The aim of this diary style blog is for the professional photographers out there to get the other halves’ side of what’s important in marketing. Over the years I’ve been guilty of designing websites with keywords and creating designs that I assume will be ok. I know what I want people to search for in Google to find me so why wouldn’t they? I like my design so why wouldn’t anyone else?

So let me take you on my journey… of search terms and things that have struck me whilst I’m looking for my own perfect Wedding Photographer. It’s not quite going as I expected.

Part One – The Budget

As I work in the wedding industry, I think I always knew I would find planning my own wedding hard. I’ve been to so many weddings and seen so many beautiful things my head is somewhat bursting (and so are my Pinterest boards). Friends have always said “I bet you can’t wait to plan your wedding, especially the photography”. Actually the photography is the bit I’m dreading the most! There was no way I was going to rush into a decision but I also knew I couldn’t leave it too long.

After several weeks of looking, we have found the perfect venue so we’re booking it! We have a date, a church and thankfully Stuart (my fiancé) and I both have the same idea when it comes to themes and styles. I’m one of those super organized people who likes to have everything written down. And lists, oh how I love a good list!

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So now that the venue is chosen, I need to find a photographer. You’d think that being one myself, setting the budget for this part would be easy.

Oh my days it isn’t! Not even a little bit!

Our budget for the whole day is just over £20,000 which is about average for a wedding these days. Of course I appreciate that a good photographer will charge what they’re worth and if I could have my way I’d probably budget about £3,000 towards it. Sadly both Stuart and our bank account don’t agree with this. So, after a couple of arguments, a genuine suggestion that we just give all the guests disposable cameras (yes, really), and eventually the acceptance that there was no way I was going to back down we agreed on a budget of £1,800.

This is where my first point of realisation came in… I charge £700 for a full day of wedding photography including a disc of edited images, an online password protected gallery, a photo book and an engagement shoot. I know I’m undercharging and a lot of my pricing decisions came down to confidence. However, I was discounting photographers who charge under £1,000 for a full day as probably being inexperienced and not confident in their work.

Now maybe that’s not a fair analysis, but I really don’t want to be one of those people who regrets not spending enough on their photographer. Equally I recognise a good photographer when I see one, and a bad one, so of course I won’t be going on pricing alone. It does make you think though, if everyone in my target market has a budget of £1,800 for a photographer, are they even going to look at the cheaper ones? If I’m anything to go by, possibly not.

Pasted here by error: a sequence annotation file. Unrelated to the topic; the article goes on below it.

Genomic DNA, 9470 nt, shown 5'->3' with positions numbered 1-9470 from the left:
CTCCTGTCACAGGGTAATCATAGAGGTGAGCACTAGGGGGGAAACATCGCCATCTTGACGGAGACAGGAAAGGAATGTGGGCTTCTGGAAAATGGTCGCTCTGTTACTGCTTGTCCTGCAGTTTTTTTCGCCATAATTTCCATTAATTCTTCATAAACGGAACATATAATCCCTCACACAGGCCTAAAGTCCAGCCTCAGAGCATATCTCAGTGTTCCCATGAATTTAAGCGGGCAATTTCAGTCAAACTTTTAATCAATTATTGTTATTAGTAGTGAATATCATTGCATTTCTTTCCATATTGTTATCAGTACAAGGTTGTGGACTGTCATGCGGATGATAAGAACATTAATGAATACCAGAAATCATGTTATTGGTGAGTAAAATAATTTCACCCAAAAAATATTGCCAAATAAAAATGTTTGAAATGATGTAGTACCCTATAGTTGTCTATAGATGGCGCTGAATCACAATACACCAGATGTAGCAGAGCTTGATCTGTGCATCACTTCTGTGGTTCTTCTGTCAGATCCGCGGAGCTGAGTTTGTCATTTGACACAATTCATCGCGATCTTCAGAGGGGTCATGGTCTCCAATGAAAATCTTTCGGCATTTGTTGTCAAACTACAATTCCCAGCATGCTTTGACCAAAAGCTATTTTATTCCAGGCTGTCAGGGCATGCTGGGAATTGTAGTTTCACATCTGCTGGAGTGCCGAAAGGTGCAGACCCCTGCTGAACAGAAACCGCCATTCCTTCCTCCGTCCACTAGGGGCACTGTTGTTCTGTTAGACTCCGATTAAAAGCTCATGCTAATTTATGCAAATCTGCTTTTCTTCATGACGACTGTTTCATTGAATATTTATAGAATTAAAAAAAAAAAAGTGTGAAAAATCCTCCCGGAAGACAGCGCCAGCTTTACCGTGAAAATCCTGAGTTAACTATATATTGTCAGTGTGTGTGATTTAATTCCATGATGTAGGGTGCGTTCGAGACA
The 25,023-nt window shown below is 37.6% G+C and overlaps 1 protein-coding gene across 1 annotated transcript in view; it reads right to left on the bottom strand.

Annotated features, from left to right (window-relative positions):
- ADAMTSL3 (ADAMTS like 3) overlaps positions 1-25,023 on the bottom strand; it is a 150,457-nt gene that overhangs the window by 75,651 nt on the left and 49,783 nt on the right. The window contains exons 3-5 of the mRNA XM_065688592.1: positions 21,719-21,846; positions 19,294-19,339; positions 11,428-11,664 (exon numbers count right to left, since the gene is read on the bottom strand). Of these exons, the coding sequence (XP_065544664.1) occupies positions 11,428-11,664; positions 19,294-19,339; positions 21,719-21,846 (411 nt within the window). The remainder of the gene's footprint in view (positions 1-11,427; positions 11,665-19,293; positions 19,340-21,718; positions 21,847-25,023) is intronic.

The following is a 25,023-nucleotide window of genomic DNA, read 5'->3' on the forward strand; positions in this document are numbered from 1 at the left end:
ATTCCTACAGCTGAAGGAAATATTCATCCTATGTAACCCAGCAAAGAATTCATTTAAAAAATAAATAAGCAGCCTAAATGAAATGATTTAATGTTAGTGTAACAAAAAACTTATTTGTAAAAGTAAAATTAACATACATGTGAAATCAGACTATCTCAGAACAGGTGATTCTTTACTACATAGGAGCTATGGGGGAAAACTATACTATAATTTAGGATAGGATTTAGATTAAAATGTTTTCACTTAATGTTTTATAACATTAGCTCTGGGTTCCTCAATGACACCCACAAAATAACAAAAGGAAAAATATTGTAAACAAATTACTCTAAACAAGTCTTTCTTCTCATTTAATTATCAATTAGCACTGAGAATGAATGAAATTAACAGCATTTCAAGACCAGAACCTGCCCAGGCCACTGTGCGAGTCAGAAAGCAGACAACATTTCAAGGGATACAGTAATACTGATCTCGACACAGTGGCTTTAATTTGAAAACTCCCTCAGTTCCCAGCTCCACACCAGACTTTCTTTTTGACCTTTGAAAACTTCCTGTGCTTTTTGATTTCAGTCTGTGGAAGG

It’s only been a few days and I’ve already realised my pricing is quite possibly wrong for my target market! I think I’ll be sitting down and starting my pricing structure over.

Next week – Where Do I Start?


About the Author: Libby Clark

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Libby is based in Swindon, UK and has been shooting weddings for five years. Find out more about Libby over at www.libbyclarkphotography.co.uk

Be sure to join the discussion over in the buzzing RSP community and subscribe to Ready Steady Pro right here to receive part two of this series direct to your mailbox or to be notified when part two is available for reading!

Photographers – Who is Your Audience?

Something I’ve seen a lot recently is photographers blogging seemingly for the attention of other photographers. Whilst this would be fine on a photography news site or a photographic training site, I’d say that really it’s not ideal on a wedding or portrait website where non-photographer paying clients are looking.

An industry where debates are always had

Photography is no doubt an industry full of debates: Jpeg vs RAW, Full Frame vs ASPC, Canon vs Nikon and on and on the list goes. Because of this we all tend to choose sides and have opinions and that’s great. If everyone thought the same thing it’d be a very dull world indeed.

However, I just question whether the websites we’ve painstakingly taken the time to put together for the benefit and purpose of obtaining clients are the best places to voice our opinion on all things photographic?